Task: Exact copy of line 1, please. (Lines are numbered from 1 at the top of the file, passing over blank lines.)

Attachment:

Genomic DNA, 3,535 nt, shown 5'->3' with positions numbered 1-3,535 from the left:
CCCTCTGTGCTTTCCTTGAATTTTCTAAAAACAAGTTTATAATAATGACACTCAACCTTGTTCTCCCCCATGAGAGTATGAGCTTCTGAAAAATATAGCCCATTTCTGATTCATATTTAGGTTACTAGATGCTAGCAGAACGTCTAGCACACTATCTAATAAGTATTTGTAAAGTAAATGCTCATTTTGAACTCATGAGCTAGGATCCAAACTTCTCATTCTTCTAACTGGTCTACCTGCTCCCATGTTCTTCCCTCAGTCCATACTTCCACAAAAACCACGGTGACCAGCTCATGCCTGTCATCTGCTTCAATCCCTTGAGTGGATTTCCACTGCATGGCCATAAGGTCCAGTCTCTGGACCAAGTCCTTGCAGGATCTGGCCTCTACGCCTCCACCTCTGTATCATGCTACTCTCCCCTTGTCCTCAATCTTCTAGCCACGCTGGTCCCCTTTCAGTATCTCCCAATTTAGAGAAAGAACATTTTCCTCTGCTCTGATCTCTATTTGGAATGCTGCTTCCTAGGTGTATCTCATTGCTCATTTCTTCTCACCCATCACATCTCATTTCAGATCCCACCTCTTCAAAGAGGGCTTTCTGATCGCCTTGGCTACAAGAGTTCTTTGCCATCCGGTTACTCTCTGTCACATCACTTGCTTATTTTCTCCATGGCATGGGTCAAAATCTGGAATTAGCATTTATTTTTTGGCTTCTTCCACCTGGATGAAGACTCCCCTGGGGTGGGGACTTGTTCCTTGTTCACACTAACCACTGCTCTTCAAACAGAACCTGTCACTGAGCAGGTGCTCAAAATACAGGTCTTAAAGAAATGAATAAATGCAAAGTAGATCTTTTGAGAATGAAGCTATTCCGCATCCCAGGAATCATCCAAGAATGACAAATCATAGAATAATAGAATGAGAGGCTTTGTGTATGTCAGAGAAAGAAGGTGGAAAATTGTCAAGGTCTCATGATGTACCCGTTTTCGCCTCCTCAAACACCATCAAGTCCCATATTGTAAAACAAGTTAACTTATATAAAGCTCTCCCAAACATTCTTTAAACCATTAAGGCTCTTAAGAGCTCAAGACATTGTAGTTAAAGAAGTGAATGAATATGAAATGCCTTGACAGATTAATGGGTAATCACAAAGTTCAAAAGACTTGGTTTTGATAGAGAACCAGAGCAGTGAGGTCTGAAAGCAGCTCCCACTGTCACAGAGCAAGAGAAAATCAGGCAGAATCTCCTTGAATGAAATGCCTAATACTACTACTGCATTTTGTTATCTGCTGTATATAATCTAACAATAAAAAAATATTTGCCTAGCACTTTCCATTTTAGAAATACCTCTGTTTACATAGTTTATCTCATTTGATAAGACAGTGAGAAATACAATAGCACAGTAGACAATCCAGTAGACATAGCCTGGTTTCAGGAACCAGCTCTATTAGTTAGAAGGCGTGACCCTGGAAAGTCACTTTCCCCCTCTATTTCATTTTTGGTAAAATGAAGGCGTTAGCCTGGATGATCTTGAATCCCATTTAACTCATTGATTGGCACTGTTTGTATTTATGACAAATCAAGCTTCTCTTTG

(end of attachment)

Genomic DNA, 3,535 nt, shown 5'->3' with positions numbered 1-3,535 from the left: